Implementing PowerShell Desired State Configuration

With the release of Windows Server 2012 R2 and Windows 8.1, Microsoft provided a new way of ensuring that your devices are at a good configuration state. This new method uses PowerShell to ensure that required roles and features are enabled, registry settings are correct, files are in place, and a whole host of other management tasks. Note that this only works on Windows Server 2012 R2 and Windows 8.1.

With DSC, administrators can write a PowerShell script and execute it on machines. The script will check all of the listed configurations, and correct any that are wrong. It can also continuously execute, ensuring that the device stays within its configuration and does not drift. This can be vital on things like web servers, where they can be automatically spun up in VM’s to handle an increase in traffic. It can also be beneficial on client machines where there is no central management solution. DSC can be used to ensure that anti-virus is always running, and that the computer is up to date.

These configurations come in as Management Object Format (MOF) files. These files can be written in Notepad, though using PowerShell makes it easier, as PowerShell can interpret things for you.

Push/Pull

There are two methods for delivering the DSC files. With the Pull method, clients of the service have to “pull” the files from a central server, meaning that they start the connection instead of the server. Most of the time this is done with a scheduled task that performs a compliance check. If the client is found to be out of configuration, the client requests the new configuration from the pull server and applies it.

Push is the exact opposite – the server “pushes” the configurations to clients. These pushes can be started by running the Start-DscConfiguration cmdlet on the server and specifying a computer name by using the -computername parameter. This is for immediate application. The push server will also send the configurations on a schedule.

Both of these methods require an IIS server to host the configurations. The clients request the configurations by communicating with a URL.

Creating and Deploying a Configuration

Creating configurations is actually pretty easy. There is a common format that is similar to other things in PowerShell. First, we state our configuration, then execute it. A configuration works very similar to a function. To turn on IIS, here is what we do:

configuration IIS_Install {
node localhost {
WindowsFeature IIS {
Ensure = “Present”
Name=”Web-Server”
}
}
}

IIS_Install -output “.”

There are a few things going on here that you need to be aware of. First, we specify the name of our configuration (IIS_Install) in the same manner that you specify the name of a function. Next is node. This the device that the configuration will apply too. I am using localhost, but you can also use a variable filled with device names, or type in a remote computer.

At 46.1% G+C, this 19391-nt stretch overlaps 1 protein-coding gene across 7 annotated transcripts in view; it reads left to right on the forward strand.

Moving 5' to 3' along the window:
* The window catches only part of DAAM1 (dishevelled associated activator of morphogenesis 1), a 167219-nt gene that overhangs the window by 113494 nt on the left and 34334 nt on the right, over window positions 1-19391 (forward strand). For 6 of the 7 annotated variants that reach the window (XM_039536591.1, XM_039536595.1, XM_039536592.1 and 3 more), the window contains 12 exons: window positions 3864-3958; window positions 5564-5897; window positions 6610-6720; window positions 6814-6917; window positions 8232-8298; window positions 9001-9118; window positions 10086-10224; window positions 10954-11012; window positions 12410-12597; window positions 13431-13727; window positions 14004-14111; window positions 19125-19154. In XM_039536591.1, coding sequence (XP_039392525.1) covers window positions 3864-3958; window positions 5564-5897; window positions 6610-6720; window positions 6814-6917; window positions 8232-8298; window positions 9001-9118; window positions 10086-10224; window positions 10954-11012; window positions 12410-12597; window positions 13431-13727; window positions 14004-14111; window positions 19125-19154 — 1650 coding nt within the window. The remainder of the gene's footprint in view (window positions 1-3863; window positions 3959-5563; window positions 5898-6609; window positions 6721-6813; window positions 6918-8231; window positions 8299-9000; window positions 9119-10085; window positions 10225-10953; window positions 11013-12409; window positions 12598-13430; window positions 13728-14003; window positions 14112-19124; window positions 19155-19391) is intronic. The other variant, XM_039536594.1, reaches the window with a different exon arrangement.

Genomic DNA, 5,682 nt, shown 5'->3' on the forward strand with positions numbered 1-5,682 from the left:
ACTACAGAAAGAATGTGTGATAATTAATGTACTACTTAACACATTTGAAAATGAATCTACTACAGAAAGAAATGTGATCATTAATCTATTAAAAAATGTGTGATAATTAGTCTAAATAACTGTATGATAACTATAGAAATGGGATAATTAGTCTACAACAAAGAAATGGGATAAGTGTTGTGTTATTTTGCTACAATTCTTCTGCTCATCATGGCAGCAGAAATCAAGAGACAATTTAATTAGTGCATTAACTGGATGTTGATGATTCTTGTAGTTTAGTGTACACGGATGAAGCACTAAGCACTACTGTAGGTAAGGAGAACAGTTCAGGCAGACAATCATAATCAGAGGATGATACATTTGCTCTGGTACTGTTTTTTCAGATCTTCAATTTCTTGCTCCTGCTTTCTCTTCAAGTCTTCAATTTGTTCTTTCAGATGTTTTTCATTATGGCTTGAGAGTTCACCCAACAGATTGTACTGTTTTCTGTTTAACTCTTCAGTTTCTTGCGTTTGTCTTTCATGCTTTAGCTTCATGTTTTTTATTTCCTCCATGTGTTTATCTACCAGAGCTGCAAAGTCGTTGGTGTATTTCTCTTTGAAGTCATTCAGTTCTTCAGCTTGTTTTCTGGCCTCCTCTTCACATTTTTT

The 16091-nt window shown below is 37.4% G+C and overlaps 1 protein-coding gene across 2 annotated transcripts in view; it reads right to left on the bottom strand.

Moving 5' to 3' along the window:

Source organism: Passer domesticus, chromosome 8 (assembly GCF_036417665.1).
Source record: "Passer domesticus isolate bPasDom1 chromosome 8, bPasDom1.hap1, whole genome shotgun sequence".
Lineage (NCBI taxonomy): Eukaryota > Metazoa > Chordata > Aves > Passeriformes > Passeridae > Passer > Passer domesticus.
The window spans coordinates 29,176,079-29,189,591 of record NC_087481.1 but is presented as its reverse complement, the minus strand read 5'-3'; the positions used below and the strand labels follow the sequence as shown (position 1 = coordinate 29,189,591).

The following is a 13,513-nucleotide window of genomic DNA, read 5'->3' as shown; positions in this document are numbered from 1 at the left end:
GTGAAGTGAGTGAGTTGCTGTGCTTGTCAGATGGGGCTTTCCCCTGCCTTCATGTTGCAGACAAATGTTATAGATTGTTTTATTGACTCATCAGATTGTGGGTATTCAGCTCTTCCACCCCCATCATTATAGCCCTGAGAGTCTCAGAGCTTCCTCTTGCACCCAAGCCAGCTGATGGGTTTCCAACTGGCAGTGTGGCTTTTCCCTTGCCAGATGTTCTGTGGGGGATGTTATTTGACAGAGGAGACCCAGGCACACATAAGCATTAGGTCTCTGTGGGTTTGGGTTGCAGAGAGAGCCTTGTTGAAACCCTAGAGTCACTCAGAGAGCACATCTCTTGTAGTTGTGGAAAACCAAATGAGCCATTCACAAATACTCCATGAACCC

Next we have the resource provider “WindowsFeature”. This is one of the many configurations you can make. Files, registry settings, process, etc. all of a different resource provider name. Next, I am enabling IIS, so I give “WindowsFeature” a name (this can be any name you want, and intended to help you find it in the configuration).

Next, we want to ensure that the role is present. If you want the configuration to ensure that the role is NOT present, replace this with “absent”. Next, the name is the actual role or feature name. This corresponds to the values that you see if you look at roles and features using the Server Manager PowerShell module, or dism.

Finally, we want to output the MOF file, so we execute our configuration. This does not apply the configuration to the host that you are working on. It only builds the MOF file. I outputted the configuration with the same name as the PowerShell script and in the same directory, hence the “.”.

Another helpful option that would go with Ensure and Name would be Source. You can specify the source location of the installation files, if necessary. It would like:

Source=”D:\sources\sxs”

The source is not needed for IIS, but it is needed if you want enabled something like .NET 3.5/2.0.

To apply the configuration, run:

Start-DscConfiguration -wait -verbose –computername localhost –path <path to MOF>

You can change localhost to a machine or set of machines to execute the configuration remotely. Also, the path parameter points to a folder, not a file. This command will execute any MOF’s in the directory. The wait parameter instructs the PowerShell session to wait for the configuration to be applied before moving on. This can be helpful you are applying multiple configurations, or have this as part of a larger script. The verbose parameter will output everything to the screen.

Detect Configuration Drift

As I stated in the beginning of this post, these configurations can be used to control configuration drift, ensuring that your devices are all within your desired configuration. One way to tell if a device is out of configuration without actually bringing it back into configuration is to run this command:

Test-DscConfiguration -CimSession localhost

Again, to run against a remote machine or group of machines, change localhost. This command will either return “true” if the device is within its configuration, or false if it is out of configuration.

Disclaimer

All content provided on this blog is for information purposes only. Windows Management Experts, Inc makes no representation as to accuracy or completeness of any information on this site. Windows Management Experts, Inc will not be liable for any errors or omission in this information nor for the availability of this information. It is highly recommended that you consult one of our technical consultants, should you need any further assistant.

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